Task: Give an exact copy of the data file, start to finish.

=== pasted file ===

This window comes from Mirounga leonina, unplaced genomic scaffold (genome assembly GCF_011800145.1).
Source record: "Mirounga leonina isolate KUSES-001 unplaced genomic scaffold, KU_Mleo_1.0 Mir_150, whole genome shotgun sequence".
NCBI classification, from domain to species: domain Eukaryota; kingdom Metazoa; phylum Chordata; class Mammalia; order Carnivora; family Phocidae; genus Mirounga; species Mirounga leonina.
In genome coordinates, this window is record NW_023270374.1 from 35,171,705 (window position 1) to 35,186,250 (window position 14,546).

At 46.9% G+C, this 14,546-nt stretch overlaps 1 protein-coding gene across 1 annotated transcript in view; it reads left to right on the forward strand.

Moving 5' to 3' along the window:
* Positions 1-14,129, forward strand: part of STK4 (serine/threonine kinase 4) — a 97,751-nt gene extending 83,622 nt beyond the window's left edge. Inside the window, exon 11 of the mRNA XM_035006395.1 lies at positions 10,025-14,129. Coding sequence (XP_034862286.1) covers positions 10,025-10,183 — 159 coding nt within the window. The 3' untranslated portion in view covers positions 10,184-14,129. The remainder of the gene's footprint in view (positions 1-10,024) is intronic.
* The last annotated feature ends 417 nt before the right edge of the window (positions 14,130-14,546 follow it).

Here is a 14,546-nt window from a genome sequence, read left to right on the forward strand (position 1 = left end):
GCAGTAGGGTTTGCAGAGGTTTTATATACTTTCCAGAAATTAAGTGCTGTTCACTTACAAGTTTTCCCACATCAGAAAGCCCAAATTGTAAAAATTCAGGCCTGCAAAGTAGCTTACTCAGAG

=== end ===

This window comes from Mirounga leonina, unplaced genomic scaffold (genome assembly GCF_011800145.1).
Source record: "Mirounga leonina isolate KUSES-001 unplaced genomic scaffold, KU_Mleo_1.0 Mir_150, whole genome shotgun sequence".
NCBI classification, from domain to species: domain Eukaryota; kingdom Metazoa; phylum Chordata; class Mammalia; order Carnivora; family Phocidae; genus Mirounga; species Mirounga leonina.
In genome coordinates, this window is record NW_023270374.1 from 35,171,705 (window position 1) to 35,186,250 (window position 14,546).

At 46.9% G+C, this 14,546-nt stretch overlaps 1 protein-coding gene across 1 annotated transcript in view; it reads left to right on the forward strand.

Moving 5' to 3' along the window:
* Positions 1-14,129, forward strand: part of STK4 (serine/threonine kinase 4) — a 97,751-nt gene extending 83,622 nt beyond the window's left edge. Inside the window, exon 11 of the mRNA XM_035006395.1 lies at positions 10,025-14,129. Coding sequence (XP_034862286.1) covers positions 10,025-10,183 — 159 coding nt within the window. The 3' untranslated portion in view covers positions 10,184-14,129. The remainder of the gene's footprint in view (positions 1-10,024) is intronic.
* The last annotated feature ends 417 nt before the right edge of the window (positions 14,130-14,546 follow it).

Here is a 14,546-nt window from a genome sequence, read left to right on the forward strand (position 1 = left end):
GCAGTAGGGTTTGCAGAGGTTTTATATACTTTCCAGAAATTAAGTGCTGTTCACTTACAAGTTTTCCCACATCAGAAAGCCCAAATTGTAAAAATTCAGGCCTGCAAAGTAGCTTACTCAGAG